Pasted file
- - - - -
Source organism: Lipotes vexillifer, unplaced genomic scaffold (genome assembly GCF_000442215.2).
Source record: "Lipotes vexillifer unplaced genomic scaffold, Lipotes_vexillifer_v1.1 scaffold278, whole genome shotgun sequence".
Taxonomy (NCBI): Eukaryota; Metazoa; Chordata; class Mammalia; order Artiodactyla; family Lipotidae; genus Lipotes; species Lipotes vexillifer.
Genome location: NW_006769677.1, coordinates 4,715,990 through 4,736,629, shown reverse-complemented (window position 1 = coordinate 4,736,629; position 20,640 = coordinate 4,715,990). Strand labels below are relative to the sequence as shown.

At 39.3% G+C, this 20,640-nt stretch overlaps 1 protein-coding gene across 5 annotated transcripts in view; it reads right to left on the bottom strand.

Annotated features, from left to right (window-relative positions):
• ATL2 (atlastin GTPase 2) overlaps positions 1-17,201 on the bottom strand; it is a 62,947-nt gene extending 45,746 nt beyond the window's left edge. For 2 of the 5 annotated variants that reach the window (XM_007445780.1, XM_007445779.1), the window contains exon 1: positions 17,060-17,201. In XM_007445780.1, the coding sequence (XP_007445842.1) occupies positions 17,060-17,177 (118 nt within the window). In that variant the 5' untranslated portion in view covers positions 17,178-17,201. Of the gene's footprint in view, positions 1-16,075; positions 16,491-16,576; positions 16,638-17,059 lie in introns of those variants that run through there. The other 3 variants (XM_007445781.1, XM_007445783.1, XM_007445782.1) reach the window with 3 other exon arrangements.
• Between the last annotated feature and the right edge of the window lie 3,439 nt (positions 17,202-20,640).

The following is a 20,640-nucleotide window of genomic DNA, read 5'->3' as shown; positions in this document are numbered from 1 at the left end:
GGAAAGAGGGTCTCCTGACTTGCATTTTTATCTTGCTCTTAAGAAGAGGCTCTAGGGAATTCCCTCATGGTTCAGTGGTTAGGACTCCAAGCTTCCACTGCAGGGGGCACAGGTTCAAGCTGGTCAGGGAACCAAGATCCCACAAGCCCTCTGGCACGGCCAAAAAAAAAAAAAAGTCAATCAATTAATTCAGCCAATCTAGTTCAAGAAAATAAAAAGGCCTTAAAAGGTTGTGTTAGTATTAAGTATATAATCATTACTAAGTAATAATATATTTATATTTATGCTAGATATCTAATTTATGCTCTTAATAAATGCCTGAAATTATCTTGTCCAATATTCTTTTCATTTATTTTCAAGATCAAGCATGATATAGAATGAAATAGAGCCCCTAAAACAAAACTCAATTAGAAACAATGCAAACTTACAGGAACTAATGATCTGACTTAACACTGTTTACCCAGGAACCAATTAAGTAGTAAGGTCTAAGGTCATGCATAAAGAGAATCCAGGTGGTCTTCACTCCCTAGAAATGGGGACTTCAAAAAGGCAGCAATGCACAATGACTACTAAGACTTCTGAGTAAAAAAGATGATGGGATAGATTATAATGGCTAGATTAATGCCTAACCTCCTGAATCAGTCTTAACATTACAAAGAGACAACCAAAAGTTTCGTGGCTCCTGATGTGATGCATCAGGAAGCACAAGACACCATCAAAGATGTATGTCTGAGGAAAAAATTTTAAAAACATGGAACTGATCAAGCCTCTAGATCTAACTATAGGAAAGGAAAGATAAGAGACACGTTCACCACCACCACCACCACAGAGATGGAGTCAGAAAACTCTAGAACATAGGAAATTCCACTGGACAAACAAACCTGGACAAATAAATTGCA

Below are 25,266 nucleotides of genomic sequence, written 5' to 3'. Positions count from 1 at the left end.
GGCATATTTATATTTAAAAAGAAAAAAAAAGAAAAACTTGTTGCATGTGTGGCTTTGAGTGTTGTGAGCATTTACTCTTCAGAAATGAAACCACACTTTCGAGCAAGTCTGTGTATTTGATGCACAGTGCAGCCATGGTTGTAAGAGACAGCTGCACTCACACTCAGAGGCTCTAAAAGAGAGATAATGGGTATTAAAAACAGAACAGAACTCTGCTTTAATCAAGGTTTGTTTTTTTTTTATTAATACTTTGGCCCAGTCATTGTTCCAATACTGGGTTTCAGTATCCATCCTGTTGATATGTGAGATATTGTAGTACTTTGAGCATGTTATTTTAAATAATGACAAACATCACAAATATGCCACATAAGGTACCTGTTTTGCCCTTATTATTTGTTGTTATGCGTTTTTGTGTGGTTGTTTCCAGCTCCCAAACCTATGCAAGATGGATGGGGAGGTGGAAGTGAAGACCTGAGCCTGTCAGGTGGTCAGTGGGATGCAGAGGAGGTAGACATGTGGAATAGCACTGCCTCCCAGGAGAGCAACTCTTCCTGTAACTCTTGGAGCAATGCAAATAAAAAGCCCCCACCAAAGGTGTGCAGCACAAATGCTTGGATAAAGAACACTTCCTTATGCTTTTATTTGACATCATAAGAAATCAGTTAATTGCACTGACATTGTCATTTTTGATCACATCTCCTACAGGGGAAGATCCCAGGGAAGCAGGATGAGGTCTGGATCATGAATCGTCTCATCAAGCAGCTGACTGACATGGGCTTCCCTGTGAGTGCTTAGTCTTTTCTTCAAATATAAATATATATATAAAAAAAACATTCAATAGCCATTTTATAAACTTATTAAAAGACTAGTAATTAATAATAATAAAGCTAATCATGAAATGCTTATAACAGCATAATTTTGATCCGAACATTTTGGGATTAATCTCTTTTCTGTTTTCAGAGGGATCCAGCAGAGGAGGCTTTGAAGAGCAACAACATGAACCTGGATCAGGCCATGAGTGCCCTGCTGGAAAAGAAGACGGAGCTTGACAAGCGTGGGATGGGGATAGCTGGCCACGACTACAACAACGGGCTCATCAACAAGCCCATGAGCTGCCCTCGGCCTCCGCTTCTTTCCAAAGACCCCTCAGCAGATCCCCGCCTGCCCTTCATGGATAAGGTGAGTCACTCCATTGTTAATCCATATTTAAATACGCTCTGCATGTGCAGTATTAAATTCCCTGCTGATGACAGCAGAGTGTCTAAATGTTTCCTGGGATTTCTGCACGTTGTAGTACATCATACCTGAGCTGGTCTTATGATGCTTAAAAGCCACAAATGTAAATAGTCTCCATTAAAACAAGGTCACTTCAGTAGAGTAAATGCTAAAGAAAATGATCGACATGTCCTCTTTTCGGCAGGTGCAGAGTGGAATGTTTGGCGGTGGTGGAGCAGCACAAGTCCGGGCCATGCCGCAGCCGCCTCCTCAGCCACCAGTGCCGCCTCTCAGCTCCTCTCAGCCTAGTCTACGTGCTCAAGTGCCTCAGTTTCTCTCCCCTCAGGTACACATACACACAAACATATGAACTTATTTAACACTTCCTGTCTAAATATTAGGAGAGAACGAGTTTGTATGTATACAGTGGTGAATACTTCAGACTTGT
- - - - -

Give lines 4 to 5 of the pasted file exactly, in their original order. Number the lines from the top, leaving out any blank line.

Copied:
Genome location: NW_006769677.1, coordinates 4,715,990 through 4,736,629, shown reverse-complemented (window position 1 = coordinate 4,736,629; position 20,640 = coordinate 4,715,990). Strand labels below are relative to the sequence as shown.

At 39.3% G+C, this 20,640-nt stretch overlaps 1 protein-coding gene across 5 annotated transcripts in view; it reads right to left on the bottom strand.